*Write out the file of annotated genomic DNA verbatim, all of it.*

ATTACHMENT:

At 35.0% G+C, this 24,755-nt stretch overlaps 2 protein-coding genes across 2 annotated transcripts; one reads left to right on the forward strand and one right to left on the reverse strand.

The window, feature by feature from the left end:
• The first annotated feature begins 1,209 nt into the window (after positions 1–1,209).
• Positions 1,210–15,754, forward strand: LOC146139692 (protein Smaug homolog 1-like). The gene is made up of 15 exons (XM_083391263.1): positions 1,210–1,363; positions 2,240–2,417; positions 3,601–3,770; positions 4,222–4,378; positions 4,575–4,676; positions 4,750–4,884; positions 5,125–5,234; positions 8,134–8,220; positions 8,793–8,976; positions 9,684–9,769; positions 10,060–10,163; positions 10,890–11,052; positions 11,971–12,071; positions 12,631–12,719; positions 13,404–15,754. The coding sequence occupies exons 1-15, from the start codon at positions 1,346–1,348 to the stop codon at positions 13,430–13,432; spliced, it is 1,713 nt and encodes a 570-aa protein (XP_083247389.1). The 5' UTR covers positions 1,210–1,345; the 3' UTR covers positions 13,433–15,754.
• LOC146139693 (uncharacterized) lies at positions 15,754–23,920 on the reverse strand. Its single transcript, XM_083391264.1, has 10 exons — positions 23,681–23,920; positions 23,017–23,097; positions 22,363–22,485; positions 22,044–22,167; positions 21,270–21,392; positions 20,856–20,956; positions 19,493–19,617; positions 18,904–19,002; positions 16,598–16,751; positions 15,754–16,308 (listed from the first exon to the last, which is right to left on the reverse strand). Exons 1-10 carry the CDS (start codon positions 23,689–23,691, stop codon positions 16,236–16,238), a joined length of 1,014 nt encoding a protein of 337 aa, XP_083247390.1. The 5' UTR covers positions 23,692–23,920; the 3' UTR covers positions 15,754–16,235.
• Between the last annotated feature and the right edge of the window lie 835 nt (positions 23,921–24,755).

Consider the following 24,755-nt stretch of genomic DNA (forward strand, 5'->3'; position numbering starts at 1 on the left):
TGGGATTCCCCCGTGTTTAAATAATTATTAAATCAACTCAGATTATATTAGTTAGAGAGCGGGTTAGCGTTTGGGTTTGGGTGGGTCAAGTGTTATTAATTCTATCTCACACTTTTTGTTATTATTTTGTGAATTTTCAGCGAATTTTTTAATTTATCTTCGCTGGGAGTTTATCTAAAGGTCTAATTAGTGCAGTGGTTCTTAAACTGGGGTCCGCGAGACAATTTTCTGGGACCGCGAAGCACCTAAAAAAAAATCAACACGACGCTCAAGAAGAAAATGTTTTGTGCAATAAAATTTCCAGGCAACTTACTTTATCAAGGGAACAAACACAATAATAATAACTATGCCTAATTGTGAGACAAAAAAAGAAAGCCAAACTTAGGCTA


At 35.0% G+C, this 24,755-nt stretch overlaps 2 protein-coding genes across 2 annotated transcripts; one reads left to right on the forward strand and one right to left on the reverse strand.

The window, feature by feature from the left end:
• The first annotated feature begins 1,209 nt into the window (after positions 1–1,209).
• Positions 1,210–15,754, forward strand: LOC146139692 (protein Smaug homolog 1-like). The gene is made up of 15 exons (XM_083391263.1): positions 1,210–1,363; positions 2,240–2,417; positions 3,601–3,770; positions 4,222–4,378; positions 4,575–4,676; positions 4,750–4,884; positions 5,125–5,234; positions 8,134–8,220; positions 8,793–8,976; positions 9,684–9,769; positions 10,060–10,163; positions 10,890–11,052; positions 11,971–12,071; positions 12,631–12,719; positions 13,404–15,754. The coding sequence occupies exons 1-15, from the start codon at positions 1,346–1,348 to the stop codon at positions 13,430–13,432; spliced, it is 1,713 nt and encodes a 570-aa protein (XP_083247389.1). The 5' UTR covers positions 1,210–1,345; the 3' UTR covers positions 13,433–15,754.
• LOC146139693 (uncharacterized) lies at positions 15,754–23,920 on the reverse strand. Its single transcript, XM_083391264.1, has 10 exons — positions 23,681–23,920; positions 23,017–23,097; positions 22,363–22,485; positions 22,044–22,167; positions 21,270–21,392; positions 20,856–20,956; positions 19,493–19,617; positions 18,904–19,002; positions 16,598–16,751; positions 15,754–16,308 (listed from the first exon to the last, which is right to left on the reverse strand). Exons 1-10 carry the CDS (start codon positions 23,689–23,691, stop codon positions 16,236–16,238), a joined length of 1,014 nt encoding a protein of 337 aa, XP_083247390.1. The 5' UTR covers positions 23,692–23,920; the 3' UTR covers positions 15,754–16,235.
• Between the last annotated feature and the right edge of the window lie 835 nt (positions 23,921–24,755).

Consider the following 24,755-nt stretch of genomic DNA (forward strand, 5'->3'; position numbering starts at 1 on the left):
TGGGATTCCCCCGTGTTTAAATAATTATTAAATCAACTCAGATTATATTAGTTAGAGAGCGGGTTAGCGTTTGGGTTTGGGTGGGTCAAGTGTTATTAATTCTATCTCACACTTTTTGTTATTATTTTGTGAATTTTCAGCGAATTTTTTAATTTATCTTCGCTGGGAGTTTATCTAAAGGTCTAATTAGTGCAGTGGTTCTTAAACTGGGGTCCGCGAGACAATTTTCTGGGACCGCGAAGCACCTAAAAAAAAATCAACACGACGCTCAAGAAGAAAATGTTTTGTGCAATAAAATTTCCAGGCAACTTACTTTATCAAGGGAACAAACACAATAATAATAACTATGCCTAATTGTGAGACAAAAAAAGAAAGCCAAACTTAGGCTA